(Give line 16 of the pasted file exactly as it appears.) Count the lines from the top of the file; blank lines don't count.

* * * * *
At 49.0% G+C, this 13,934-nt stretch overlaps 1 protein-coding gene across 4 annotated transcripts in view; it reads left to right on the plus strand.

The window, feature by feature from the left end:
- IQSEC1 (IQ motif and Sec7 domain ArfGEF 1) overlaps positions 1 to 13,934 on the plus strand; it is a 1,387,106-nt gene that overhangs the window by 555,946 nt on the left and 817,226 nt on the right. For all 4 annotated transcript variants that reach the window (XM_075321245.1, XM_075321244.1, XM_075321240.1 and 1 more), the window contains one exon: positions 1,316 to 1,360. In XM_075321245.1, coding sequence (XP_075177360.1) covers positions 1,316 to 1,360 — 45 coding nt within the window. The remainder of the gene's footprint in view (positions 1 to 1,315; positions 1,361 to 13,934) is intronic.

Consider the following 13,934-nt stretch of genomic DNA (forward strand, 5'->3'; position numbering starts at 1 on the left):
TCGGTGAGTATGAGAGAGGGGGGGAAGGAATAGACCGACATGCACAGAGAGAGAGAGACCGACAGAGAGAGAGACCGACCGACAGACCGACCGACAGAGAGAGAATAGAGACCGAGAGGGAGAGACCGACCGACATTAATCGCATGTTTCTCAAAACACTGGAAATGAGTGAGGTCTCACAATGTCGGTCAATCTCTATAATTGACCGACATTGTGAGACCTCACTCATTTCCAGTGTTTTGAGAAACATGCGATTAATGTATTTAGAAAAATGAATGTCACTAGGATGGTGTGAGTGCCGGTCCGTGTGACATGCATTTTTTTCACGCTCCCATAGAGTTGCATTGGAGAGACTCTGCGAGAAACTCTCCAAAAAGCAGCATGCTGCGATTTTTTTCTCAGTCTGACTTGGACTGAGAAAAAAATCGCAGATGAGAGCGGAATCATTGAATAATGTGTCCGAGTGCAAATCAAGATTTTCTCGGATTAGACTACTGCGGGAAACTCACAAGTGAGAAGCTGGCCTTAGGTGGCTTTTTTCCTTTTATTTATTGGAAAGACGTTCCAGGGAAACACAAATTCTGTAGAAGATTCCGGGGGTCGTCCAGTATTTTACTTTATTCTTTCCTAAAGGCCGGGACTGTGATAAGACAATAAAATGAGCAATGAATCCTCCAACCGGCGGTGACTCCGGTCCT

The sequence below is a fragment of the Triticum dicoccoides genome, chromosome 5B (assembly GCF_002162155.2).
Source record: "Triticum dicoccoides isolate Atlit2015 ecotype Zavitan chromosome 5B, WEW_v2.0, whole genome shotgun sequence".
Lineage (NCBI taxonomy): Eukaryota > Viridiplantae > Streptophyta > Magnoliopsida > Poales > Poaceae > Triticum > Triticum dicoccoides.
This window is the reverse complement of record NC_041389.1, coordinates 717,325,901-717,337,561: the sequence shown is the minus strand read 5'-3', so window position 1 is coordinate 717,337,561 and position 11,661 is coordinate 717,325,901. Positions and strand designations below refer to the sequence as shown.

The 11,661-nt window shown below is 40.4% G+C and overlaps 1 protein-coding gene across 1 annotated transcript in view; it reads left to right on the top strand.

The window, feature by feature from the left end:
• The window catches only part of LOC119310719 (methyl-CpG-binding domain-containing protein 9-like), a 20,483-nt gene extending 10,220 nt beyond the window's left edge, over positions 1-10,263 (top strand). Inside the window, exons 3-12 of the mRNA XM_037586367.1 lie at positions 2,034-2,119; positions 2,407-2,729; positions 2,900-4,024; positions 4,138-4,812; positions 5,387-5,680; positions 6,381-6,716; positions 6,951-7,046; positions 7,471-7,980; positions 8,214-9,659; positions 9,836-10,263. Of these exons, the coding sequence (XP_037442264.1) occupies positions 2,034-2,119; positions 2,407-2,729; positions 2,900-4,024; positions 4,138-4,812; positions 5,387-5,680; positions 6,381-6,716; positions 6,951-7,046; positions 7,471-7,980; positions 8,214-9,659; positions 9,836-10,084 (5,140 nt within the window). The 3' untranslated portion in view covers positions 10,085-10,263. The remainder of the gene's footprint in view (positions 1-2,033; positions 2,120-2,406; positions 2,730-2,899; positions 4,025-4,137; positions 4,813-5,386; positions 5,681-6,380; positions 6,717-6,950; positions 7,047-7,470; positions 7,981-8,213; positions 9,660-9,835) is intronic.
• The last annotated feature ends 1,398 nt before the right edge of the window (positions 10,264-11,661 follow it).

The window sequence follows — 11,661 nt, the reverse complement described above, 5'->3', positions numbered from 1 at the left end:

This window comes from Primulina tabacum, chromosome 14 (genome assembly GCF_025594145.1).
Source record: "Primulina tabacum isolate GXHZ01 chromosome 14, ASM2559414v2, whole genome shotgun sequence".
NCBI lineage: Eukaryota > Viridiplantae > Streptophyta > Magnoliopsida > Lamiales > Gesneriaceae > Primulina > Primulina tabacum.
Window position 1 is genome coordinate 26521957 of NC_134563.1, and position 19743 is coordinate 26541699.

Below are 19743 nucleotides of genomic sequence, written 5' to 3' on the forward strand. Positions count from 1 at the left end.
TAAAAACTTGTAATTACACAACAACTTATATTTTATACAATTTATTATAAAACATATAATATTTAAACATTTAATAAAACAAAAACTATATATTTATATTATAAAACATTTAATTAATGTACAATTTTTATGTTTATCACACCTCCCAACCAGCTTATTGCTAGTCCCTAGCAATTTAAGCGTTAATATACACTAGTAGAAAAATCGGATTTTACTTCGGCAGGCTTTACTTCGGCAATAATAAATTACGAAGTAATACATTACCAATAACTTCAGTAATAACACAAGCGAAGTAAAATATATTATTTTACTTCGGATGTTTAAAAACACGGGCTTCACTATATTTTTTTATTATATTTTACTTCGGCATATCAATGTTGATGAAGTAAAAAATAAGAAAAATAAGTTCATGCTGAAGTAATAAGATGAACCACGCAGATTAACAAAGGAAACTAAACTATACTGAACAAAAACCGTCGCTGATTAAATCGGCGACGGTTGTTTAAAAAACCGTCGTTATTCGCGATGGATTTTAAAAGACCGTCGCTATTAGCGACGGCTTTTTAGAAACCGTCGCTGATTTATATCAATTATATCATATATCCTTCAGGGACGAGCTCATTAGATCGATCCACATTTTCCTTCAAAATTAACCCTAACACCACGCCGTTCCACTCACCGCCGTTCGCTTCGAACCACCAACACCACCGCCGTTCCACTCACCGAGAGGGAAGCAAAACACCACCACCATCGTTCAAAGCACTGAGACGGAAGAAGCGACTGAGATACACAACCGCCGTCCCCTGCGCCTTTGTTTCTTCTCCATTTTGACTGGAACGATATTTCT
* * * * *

Source record: "Primulina tabacum isolate GXHZ01 chromosome 14, ASM2559414v2, whole genome shotgun sequence".